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Printers Row Lit Fest

I will be exhibiting with Rook Creek Books on Sunday, June 7th. I will be at Booth BB near the corner of Polk and Dearborn, under the Dearborn Station Clocktower.

Come see me! I will have copies of Release to sign, and the last of my perfume and tea samples will be available for purchase.

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Outlander: Cosa Nostra—A Study of “The Watch” Episode 113

“Cosa Nostra” is what the the Sicilian mafia calls itself. It means “Our Thing.” Short of a wholesale abandonment of the source material, Outlander is a show about strong women. Those who read the books are particularly possessive of the story. This is our thing. We guard it fiercely.

This is a new development in the history of television. Network shows certainly doesn’t get this kind of passion. I recently read a cute article in The New Yorker entitled “How the Sausage is Made.” With just the right amount of cleverness and snark, it detailed the way that network television shows make it from the executive retreats, to the writers rooms, to the pilots, to the air.

For as commercialized and imagination-thwarting as the process is today, I am so grateful that, not only is Outlander on Starz, but that it is being made now, not when Herself published her first novel back in 1991. The latitude of the television medium today, compared to even ten years ago, has expanded exponentially. Outlander stands on the shoulders of everything from Mad Men’s period authenticity, to Sex and the City’s female sexuality, to The Walking Dead’s grit. Game of Thrones, while equally groundbreaking (imagine if it were made in 1995!), is firmly in the world of fantasy and comes from a different lineage. Outlander was, then, and is, now, a whole new ball game.

We can grouse now and again about favorite lines that don’t make it to air, and we can momentarily lament the adjustments to character, sequencing, and plot to fit the episodic format and appeal to a wider range of viewers. We loved the story first; when we criticize, we do so do so from the impetus t protect it. I’m not in the camp of “just be grateful it’s being made at all,” but I am firmly in the camp of appreciating what this show is in its own right, as well as what it means for the future of television.

For one thing, it took going back to the eighteenth century Scotland to see mother-positive labor and delivery practices on television this week. For as perilous as childbirth was in those times, and for as precarious as a breech birth is at any time—not to mention without sanitary conditions, access to anesthesia, or a trained medical professional—it was gorgeous to see the walking, crawling, and squatting that is only beginning to make its way back into the mainstream today. The next director to take on shooting a birth scene for film or television will have to think long and hard about whether the tropes of old still apply.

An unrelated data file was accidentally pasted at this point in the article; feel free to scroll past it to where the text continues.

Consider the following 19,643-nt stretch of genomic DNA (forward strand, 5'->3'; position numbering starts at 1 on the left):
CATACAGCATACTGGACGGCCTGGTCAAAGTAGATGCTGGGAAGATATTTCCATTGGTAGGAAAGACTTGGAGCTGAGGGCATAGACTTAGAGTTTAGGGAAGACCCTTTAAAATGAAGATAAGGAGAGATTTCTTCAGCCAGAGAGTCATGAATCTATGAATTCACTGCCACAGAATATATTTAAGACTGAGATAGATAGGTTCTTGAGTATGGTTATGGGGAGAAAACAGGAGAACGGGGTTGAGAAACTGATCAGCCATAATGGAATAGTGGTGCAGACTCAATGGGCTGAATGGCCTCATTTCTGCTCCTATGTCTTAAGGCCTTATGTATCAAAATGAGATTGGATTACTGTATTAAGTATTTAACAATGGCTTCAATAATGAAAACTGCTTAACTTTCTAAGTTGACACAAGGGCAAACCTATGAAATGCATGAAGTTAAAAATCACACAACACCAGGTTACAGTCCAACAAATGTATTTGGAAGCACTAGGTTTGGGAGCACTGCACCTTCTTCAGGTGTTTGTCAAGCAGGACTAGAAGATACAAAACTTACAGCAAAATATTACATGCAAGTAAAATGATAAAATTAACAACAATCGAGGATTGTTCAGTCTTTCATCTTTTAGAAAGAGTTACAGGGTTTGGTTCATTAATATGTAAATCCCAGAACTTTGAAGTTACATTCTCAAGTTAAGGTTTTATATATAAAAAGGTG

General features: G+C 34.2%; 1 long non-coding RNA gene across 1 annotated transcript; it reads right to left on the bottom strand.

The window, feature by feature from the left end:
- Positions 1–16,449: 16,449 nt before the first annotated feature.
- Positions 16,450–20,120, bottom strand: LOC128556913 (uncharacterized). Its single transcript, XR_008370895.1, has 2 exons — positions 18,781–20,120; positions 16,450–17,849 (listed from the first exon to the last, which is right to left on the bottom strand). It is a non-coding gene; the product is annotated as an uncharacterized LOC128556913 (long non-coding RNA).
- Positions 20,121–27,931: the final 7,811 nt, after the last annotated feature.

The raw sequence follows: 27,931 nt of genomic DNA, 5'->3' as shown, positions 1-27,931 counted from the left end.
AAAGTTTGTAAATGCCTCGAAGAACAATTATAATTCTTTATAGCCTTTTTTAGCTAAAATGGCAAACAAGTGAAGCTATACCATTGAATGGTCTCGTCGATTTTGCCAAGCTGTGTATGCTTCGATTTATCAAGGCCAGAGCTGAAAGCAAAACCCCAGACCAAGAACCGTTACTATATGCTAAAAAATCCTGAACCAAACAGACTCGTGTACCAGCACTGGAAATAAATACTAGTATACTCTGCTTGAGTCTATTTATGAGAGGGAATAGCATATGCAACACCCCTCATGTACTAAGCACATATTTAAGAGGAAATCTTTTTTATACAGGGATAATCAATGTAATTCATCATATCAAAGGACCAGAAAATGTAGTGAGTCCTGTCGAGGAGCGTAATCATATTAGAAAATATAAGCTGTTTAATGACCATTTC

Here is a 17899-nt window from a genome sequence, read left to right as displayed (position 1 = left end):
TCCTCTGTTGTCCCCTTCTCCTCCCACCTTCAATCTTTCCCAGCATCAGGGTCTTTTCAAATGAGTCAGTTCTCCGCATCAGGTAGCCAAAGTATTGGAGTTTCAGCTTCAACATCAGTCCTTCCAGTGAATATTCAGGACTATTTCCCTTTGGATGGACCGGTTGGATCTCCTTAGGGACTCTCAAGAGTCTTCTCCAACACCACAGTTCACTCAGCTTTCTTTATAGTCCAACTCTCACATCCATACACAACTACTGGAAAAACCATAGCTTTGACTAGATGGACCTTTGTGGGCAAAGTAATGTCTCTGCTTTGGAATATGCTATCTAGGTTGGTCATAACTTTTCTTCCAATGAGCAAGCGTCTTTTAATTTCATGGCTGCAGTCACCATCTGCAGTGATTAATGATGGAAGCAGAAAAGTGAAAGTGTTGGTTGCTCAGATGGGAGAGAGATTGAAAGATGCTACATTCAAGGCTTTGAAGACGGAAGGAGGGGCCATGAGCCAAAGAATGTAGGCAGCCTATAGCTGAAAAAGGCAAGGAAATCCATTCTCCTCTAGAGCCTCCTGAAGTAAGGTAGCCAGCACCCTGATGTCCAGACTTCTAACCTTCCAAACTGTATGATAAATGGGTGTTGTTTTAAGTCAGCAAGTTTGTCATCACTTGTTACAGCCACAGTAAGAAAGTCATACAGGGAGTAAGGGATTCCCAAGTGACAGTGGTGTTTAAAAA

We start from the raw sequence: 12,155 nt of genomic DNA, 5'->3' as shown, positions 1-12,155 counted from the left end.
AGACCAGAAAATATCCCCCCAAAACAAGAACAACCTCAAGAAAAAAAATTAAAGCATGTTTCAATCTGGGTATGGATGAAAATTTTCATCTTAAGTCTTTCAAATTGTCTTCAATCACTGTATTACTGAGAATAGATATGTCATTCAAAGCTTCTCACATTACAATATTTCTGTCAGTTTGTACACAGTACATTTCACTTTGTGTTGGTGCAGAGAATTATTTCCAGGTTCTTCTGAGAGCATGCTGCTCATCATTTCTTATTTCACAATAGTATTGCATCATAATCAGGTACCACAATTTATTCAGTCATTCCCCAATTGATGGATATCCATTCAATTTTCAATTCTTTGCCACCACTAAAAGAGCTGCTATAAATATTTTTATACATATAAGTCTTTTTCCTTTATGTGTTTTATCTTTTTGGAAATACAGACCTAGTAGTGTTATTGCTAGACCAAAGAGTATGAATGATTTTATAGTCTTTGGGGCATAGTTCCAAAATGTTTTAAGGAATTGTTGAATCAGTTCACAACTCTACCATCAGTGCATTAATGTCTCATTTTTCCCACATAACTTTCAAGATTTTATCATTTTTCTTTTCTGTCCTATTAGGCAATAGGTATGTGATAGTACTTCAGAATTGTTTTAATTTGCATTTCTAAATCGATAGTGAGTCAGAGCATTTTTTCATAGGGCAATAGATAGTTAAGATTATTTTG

There’s been a little tumult about Claire’s medical training not including anything obstetrical. I didn’t think that she’d represented otherwise. Relatively speaking, she was the best-qualified person around to administer to Jenny.

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Outlander: Just Eat Your Cake—A Study of “Lallybroch” Episode 112

Photo courtesy of Emmy Magazine, May 12 issue, via E! Entertainment Television, LLC.

There was a flood of new, mainstream reviewers talking about Outlander this week (E! has been on it from the start, but they’re the ones who broke the newest pictures on Thursday, the scintillating one above included). The attention is GREAT news for our series—the payoff for not only a quality show but an extraordinary, inhuman volume of PR work. All of the articles and interviews have boggled my thoughts about last week’s episode, though. It’s tough to take in and process the myriad reactions there were to Lallybroch.

That’s another difference between a television review and a storytelling study (I laid out the main differences, as I see them, in last week’s post). If I claimed to be a true reviewer, reading other critiques before writing my own would be like scamming the exam answers over the shoulder of the brainiac in seat next to mine. As it is, I’m studying how this great story is reaching and affecting its audience, as much I’m examining the adaptation on its own merits. As Maurice Sendak said: “There’s so much more to a book than just the reading.” That’s just as true about good television.

You can have your cake and eat it too, if you choose to